Gellan gum works by forming a fluid gel network with monovalent and divalent cations, such as calcium, upon cooling. The fluid gel is a solution with a weak gel structure. A finite stress must be exceeded before the system will flow. These systems are very good at suspending particulates. If the stress exerted by gravity on the particles is less than the yield stress, the suspension will remain stable. (Back to Newton again!) Its highly pseudoplastic flow provides efficient suspension combined with low viscosity at higher rates of shear. This results in low viscosity in the mouth. Gellan gum is one of the only hydrocolloid ingredients like this so it’s often used for flavoured dairy milks and plant-based beverages that have a neutral pH.

Gentle agitation of a weak gellan gum, after it has set, is also sufficient to form a smooth, pourable fluid gel. This means that fluid gels can be formed using standard filling operations. Gellan gum is effective at very low concentrations and doesn’t mask flavours. Many grades will disperse in temperatures that vary from chilled to heated up to 85 degrees Celsius. In ambient drinking yoghurts, gellan gum provides additional stability and mouthfeel, forming a fluid gel in the serum phase to suspend proteins, reduce syneresis and interact with the casein to strengthen and stabilise the protein network. It can also be used in combination with another stabilising agent, mainly pectin.

Pectin is another widely used ingredient in acidified dairy and plant-based beverages such as drinkable yoghurt and milk-juice combinations, plus acidified whey and soy drinks. Made from citrus peels, this label-friendly ingredient helps to stabilise milk proteins while also contributing to the mouthfeel. In products where artificial sweeteners are used, pectin imparts a pleasant flavour profile.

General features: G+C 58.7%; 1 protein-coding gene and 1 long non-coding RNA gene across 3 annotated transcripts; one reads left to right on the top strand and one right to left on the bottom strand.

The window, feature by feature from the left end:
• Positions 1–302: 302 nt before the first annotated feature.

When drinks containing protein are heat treated in a low pH environment, the proteins tend to aggregate, create lumps and settle on the bottom of the container, which results in an unstable—and unsightly—beverage. Pectin is attracted to positive protein charges. Being negatively charged, pectin interacts with casein molecules through calcium ions to prevent sedimentation and serum separation. Using electrostatic repulsion, pectin covers the casein molecules so they stabilise, even during heat treatment. This allows drinks to be produced with a longer than normal shelf-life and low tendency to create sediment. The pectin also creates a network in the drink that improves the stability of short shelf-life fermented drinks. The optimal stabilising effect is seen in the pH range of 3.8 to 4.2.

Another proven, nature-based ingredient is carrageenan. Derived from red seaweed known as Irish moss, carrageenan has been used for centuries as a gelling agent in neutral pH dairy products. It also provides multiple functionalities to help reduce ingredients in your formulation, including help with suspension, protein stabilisation, mouthfeel, body and emulsion stability, all in one. It can prevent creaming over shelf-life, including in hard-to-stabilise coconut milk.

The opportunities for this multi-faceted, multi-ingredient dairy beverage market are endless! However, as new ideas for product development arise, so do the challenges. Luckily, there are a number of efficient and effective ingredient solutions. Answering today’s challenges takes technical depth and insights culled from years of experience working with these nature-based ingredients. Whatever your suspension and stabilisation needs, you can count on CP Kelco to help. Our regional R&D experts can provide formulation and process modifications to ensure you achieve your beverage masterpiece.